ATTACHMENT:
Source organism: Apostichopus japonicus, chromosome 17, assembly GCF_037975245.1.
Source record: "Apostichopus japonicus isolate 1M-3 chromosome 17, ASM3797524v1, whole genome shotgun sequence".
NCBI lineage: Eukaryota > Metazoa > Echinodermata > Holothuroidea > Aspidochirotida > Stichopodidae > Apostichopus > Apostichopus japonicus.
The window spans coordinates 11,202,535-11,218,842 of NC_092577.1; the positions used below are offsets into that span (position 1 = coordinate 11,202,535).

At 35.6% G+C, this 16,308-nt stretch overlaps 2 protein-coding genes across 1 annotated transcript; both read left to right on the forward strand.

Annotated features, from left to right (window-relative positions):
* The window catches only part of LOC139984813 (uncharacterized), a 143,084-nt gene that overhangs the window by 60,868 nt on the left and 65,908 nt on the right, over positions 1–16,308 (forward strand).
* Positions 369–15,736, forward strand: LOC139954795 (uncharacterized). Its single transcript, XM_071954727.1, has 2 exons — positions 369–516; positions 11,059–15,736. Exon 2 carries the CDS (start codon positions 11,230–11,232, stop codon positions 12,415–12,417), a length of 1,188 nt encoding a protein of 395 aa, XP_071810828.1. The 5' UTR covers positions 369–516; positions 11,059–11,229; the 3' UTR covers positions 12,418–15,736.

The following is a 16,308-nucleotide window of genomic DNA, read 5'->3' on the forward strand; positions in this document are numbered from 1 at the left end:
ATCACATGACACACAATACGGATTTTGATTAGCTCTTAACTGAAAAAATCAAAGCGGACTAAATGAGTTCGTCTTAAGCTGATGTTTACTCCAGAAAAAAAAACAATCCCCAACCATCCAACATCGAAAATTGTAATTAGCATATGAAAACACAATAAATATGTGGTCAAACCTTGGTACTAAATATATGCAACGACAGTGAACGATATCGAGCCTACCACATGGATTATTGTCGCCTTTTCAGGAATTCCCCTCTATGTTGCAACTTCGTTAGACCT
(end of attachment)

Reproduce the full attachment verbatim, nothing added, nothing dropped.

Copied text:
Source organism: Apostichopus japonicus, chromosome 17, assembly GCF_037975245.1.
Source record: "Apostichopus japonicus isolate 1M-3 chromosome 17, ASM3797524v1, whole genome shotgun sequence".
NCBI lineage: Eukaryota > Metazoa > Echinodermata > Holothuroidea > Aspidochirotida > Stichopodidae > Apostichopus > Apostichopus japonicus.
The window spans coordinates 11,202,535-11,218,842 of NC_092577.1; the positions used below are offsets into that span (position 1 = coordinate 11,202,535).

At 35.6% G+C, this 16,308-nt stretch overlaps 2 protein-coding genes across 1 annotated transcript; both read left to right on the forward strand.

Annotated features, from left to right (window-relative positions):
* The window catches only part of LOC139984813 (uncharacterized), a 143,084-nt gene that overhangs the window by 60,868 nt on the left and 65,908 nt on the right, over positions 1–16,308 (forward strand).
* Positions 369–15,736, forward strand: LOC139954795 (uncharacterized). Its single transcript, XM_071954727.1, has 2 exons — positions 369–516; positions 11,059–15,736. Exon 2 carries the CDS (start codon positions 11,230–11,232, stop codon positions 12,415–12,417), a length of 1,188 nt encoding a protein of 395 aa, XP_071810828.1. The 5' UTR covers positions 369–516; positions 11,059–11,229; the 3' UTR covers positions 12,418–15,736.

The following is a 16,308-nucleotide window of genomic DNA, read 5'->3' on the forward strand; positions in this document are numbered from 1 at the left end:
ATCACATGACACACAATACGGATTTTGATTAGCTCTTAACTGAAAAAATCAAAGCGGACTAAATGAGTTCGTCTTAAGCTGATGTTTACTCCAGAAAAAAAAACAATCCCCAACCATCCAACATCGAAAATTGTAATTAGCATATGAAAACACAATAAATATGTGGTCAAACCTTGGTACTAAATATATGCAACGACAGTGAACGATATCGAGCCTACCACATGGATTATTGTCGCCTTTTCAGGAATTCCCCTCTATGTTGCAACTTCGTTAGACCT